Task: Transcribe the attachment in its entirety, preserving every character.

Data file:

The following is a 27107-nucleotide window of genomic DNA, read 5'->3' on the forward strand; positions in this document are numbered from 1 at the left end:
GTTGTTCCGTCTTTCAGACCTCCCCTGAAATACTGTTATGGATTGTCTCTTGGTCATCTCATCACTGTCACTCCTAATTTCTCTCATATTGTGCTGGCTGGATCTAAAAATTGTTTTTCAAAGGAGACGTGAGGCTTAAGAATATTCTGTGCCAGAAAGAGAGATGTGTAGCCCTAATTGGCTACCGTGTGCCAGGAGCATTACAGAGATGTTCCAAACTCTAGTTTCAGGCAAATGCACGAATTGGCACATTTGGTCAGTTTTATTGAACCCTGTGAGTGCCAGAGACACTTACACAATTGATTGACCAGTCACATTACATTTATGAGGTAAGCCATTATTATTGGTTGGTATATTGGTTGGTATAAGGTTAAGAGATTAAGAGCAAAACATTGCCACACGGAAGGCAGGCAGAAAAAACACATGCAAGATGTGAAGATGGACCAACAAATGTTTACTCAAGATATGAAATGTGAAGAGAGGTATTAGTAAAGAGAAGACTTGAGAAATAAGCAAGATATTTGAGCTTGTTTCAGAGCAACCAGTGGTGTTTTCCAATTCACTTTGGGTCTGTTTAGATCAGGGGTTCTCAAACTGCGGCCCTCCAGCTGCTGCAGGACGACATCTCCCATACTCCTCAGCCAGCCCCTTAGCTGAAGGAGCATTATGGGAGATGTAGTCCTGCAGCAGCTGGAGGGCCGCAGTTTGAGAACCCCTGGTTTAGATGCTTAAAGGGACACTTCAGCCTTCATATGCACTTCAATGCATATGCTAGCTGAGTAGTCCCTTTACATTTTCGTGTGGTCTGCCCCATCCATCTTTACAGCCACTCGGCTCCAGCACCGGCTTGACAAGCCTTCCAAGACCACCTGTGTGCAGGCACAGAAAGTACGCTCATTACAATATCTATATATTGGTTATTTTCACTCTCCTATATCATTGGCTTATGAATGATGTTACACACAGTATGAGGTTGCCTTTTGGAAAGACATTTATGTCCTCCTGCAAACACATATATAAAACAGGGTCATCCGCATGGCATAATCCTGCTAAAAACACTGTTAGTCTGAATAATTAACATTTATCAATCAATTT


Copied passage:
The following is a 27107-nucleotide window of genomic DNA, read 5'->3' on the forward strand; positions in this document are numbered from 1 at the left end:
GTTGTTCCGTCTTTCAGACCTCCCCTGAAATACTGTTATGGATTGTCTCTTGGTCATCTCATCACTGTCACTCCTAATTTCTCTCATATTGTGCTGGCTGGATCTAAAAATTGTTTTTCAAAGGAGACGTGAGGCTTAAGAATATTCTGTGCCAGAAAGAGAGATGTGTAGCCCTAATTGGCTACCGTGTGCCAGGAGCATTACAGAGATGTTCCAAACTCTAGTTTCAGGCAAATGCACGAATTGGCACATTTGGTCAGTTTTATTGAACCCTGTGAGTGCCAGAGACACTTACACAATTGATTGACCAGTCACATTACATTTATGAGGTAAGCCATTATTATTGGTTGGTATATTGGTTGGTATAAGGTTAAGAGATTAAGAGCAAAACATTGCCACACGGAAGGCAGGCAGAAAAAACACATGCAAGATGTGAAGATGGACCAACAAATGTTTACTCAAGATATGAAATGTGAAGAGAGGTATTAGTAAAGAGAAGACTTGAGAAATAAGCAAGATATTTGAGCTTGTTTCAGAGCAACCAGTGGTGTTTTCCAATTCACTTTGGGTCTGTTTAGATCAGGGGTTCTCAAACTGCGGCCCTCCAGCTGCTGCAGGACGACATCTCCCATACTCCTCAGCCAGCCCCTTAGCTGAAGGAGCATTATGGGAGATGTAGTCCTGCAGCAGCTGGAGGGCCGCAGTTTGAGAACCCCTGGTTTAGATGCTTAAAGGGACACTTCAGCCTTCATATGCACTTCAATGCATATGCTAGCTGAGTAGTCCCTTTACATTTTCGTGTGGTCTGCCCCATCCATCTTTACAGCCACTCGGCTCCAGCACCGGCTTGACAAGCCTTCCAAGACCACCTGTGTGCAGGCACAGAAAGTACGCTCATTACAATATCTATATATTGGTTATTTTCACTCTCCTATATCATTGGCTTATGAATGATGTTACACACAGTATGAGGTTGCCTTTTGGAAAGACATTTATGTCCTCCTGCAAACACATATATAAAACAGGGTCATCCGCATGGCATAATCCTGCTAAAAACACTGTTAGTCTGAATAATTAACATTTATCAATCAATTT